benBen Basile, Ph.D.

Postdoctoral Fellow
National Institute of Mental Health
Laboratory of Neuropsychology


Contact information:
NIMH, NIH
Building 49, Room B1B75
49 Convent Drive MSC 4415
Bethesda, MC 20892-4415

Phone: 301-443-7446
E-mail: benjamin.basile@nih.gov

Research Interests:
My research answers questions about memory and cognition in nonhuman primates. Specifically, I focus on memory awareness, recollection, rehearsal, and other types of cognitive control. My goal is to help determine the structure of nonhuman primate memory, to identify circumstances under which nonhuman primates do and do not exert top-down control over their cognition, and to identify the brain areas that are necessary to support these cognitive processes.

Education and Training:

  • Ph.D. in Psychology, Emory University, 2013. Dissertation title: Recollection and familiarity in rhesus monkeys (Macaca mulatta)
  • M.A. in Psychology, Emory University, 2009. Thesis title: Development of a recall memory test for rhesus monkeys (Macaca mulatta)
  • Post-bac IRTA, Laboratory of Neuropsychology, NIMH, 2003-2005
  • B.A. in Psychology and Media Studies, Carleton College, 2002
  • Research Assistant, Carleton College, 2000-2002

Curriculum Vitae (PDF)

Publications:

  • Basile, B.M., Schroeder, G.R., Brown, E.K., Templer, V.L, & Hampton, R.R. (in press). Evaluation of seven hypotheses for metamemory performance in rhesus monkeys. Journal of Experimental Psychology: General.
  • Basile, B.M. & Hampton, R.R. (2014). Metacognition as discrimination: Commentary on Smith et al. (2014). Journal of Comparative Psychology., 128(2): 135-137. DOI: 10.1037/a0034412.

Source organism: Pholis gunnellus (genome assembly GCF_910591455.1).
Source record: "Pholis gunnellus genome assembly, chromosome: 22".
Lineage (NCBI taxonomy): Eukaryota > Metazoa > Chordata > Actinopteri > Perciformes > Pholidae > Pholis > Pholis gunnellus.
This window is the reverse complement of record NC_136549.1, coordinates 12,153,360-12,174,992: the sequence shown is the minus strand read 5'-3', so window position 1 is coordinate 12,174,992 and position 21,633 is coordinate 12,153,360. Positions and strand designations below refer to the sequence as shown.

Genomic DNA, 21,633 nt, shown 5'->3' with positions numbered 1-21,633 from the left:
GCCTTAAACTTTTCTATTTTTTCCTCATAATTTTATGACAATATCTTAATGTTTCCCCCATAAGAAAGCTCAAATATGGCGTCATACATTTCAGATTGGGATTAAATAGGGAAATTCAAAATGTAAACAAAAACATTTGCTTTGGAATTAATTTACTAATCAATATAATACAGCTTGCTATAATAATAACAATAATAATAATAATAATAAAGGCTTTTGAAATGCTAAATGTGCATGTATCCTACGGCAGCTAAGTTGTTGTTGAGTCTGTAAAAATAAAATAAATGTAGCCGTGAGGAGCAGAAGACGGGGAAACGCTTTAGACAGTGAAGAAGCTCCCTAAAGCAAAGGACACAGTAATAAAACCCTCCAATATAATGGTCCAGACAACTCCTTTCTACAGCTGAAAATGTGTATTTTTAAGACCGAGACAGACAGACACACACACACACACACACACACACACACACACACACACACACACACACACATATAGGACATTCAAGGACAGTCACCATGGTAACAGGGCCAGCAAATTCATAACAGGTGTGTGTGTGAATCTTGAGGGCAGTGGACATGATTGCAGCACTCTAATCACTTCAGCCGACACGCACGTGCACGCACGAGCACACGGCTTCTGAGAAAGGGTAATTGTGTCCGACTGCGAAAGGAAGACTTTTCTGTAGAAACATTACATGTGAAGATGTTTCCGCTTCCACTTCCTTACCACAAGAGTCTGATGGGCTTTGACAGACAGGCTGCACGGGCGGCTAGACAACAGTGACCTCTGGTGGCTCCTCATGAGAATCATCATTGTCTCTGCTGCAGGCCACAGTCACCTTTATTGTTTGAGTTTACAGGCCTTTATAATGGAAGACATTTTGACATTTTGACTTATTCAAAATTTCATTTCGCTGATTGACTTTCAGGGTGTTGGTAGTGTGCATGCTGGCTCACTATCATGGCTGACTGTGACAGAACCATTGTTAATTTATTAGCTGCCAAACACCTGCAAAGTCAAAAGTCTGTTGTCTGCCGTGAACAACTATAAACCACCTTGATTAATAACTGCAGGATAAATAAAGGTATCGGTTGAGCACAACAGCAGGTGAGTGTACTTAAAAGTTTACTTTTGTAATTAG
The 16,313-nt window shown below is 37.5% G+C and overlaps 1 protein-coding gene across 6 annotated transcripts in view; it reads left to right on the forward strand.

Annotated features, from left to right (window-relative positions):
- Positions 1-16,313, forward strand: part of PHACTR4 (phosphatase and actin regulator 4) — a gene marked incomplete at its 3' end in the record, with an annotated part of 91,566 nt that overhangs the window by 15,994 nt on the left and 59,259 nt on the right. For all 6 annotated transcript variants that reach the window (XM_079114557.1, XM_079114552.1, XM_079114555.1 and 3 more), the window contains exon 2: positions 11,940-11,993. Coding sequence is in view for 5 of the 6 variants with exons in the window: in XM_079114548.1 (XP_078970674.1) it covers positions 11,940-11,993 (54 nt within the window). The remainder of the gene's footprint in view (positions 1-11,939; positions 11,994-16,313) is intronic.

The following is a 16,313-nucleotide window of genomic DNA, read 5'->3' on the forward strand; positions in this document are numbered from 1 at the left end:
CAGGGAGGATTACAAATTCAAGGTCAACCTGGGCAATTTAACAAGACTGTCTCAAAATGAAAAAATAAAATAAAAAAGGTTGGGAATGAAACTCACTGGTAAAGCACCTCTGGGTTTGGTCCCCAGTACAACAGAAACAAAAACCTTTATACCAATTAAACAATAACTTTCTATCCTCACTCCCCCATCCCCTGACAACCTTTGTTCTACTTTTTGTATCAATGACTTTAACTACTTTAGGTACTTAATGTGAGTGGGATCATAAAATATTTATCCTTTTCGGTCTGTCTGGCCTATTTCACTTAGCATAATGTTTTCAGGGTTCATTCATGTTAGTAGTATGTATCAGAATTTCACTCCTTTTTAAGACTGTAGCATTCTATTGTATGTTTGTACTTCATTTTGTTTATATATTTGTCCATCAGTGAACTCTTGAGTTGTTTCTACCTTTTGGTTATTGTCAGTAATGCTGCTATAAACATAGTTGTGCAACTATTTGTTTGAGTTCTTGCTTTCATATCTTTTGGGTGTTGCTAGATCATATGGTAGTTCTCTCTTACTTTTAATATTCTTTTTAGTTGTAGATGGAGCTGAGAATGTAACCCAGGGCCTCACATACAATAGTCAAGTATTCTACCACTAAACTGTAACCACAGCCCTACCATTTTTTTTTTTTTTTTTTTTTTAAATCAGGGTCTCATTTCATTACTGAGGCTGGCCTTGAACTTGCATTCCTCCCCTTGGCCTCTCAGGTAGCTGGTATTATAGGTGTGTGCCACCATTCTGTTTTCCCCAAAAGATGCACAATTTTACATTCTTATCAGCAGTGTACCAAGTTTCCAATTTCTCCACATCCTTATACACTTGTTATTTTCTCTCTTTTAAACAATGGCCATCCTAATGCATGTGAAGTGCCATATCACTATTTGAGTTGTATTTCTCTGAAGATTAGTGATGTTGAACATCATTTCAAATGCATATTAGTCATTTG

• Anderson, L.M., Basile, B.M., & Hampton, R.R. (2013). Dissociation of visual localization and visual detection in rhesus monkeys (Macaca mulatta). Animal Cognition. DOI 10.1007/s10071-013-0699-7
  • Basile, B.M. & Hampton, R.R. (2013). Recognition errors suggest fast familiarity and slow recollection in rhesus monkeys. Learning and Memory, 20: 431-437 .
  • Basile, B.M. & Hampton, R.R. (2013). Dissociation of active working memory and passive recognition in rhesus monkeys. Cognition, 126: 391-396. DOI:10.1016/j.cognition.2012.10.012.
  • Basile, B.M. & Hampton, R.R. (2013). Monkeys show recognition without priming in a classification task. Behavioural Processes, 93 (2013), 50– 61. DOI:10.1016/j.beproc.2012.08.005.
  • Gazes, R.P., Brown, E.K., Basile, B.M., & Hampton, R.R. (2012). Automated cognitive testing of monkeys in social groups yields results comparable to individual laboratory-based testing. Animal Cognition. DOI: 10.1007/s10071-012-0585-8
  • Basile, B.M. & Hampton, R.R. (2011). Monkeys recall and reproduce simple shapes from memory. Current Biology. 21(9): 774-778. Erratum.
  • Paxton, R., Basile, B.M., Adachi, I., Suzuki, W.A., Wilson, M., & Hampton, R.R. (2010). Rhesus monkeys (Macaca mulatta) rapidly learn to select dominant individuals in videos of artificial social interactions between unfamiliar conspecifics. Journal of Comparative Psychology. 124(4), 395-401.
  • Basile, B.M. & Hampton, R.R. (2010). Rhesus monkeys (Macaca mulatta) show robust primacy and recency in memory for lists from small, but not large, image sets. Behavioural Processes. 83, 183-190.
  • Basile, B.M., Hampton, R.R., Suomi, S.J. & Murray, E.A. (2009). An assessment of memory awareness in tufted capuchin monkeys (Cebus apella). Animal Cognition. 12(1), 169-180.
  • Basile, B.M., Hampton, R.R., Chaudhry, A.M. & Murray, E.A. (2007). Presence of a privacy divider increases proximity in pair-housed rhesus monkeys. Animal Welfare. 16, 37-40.
  • Neiworth, J.J., Steinmark, E., Basile, B.M., Wonders, R., Steely, F. and DeHart, C. (2003). A test of object permanence in a New World monkey species, cotton top tamarins (Saguinus oedipus). Animal Cognition. 6, 27-37.
  • Neiworth, J.J., Burman, M.A., Basile, B.M., and Lickteig, M.T. (2002). Use of experimenter-given cues in visual co-orienting and in an object-choice task by a new world monkey species, cotton top tamarins (Saguinus oedipus). Journal of Comparative Psychology. 116, 3-11.

 

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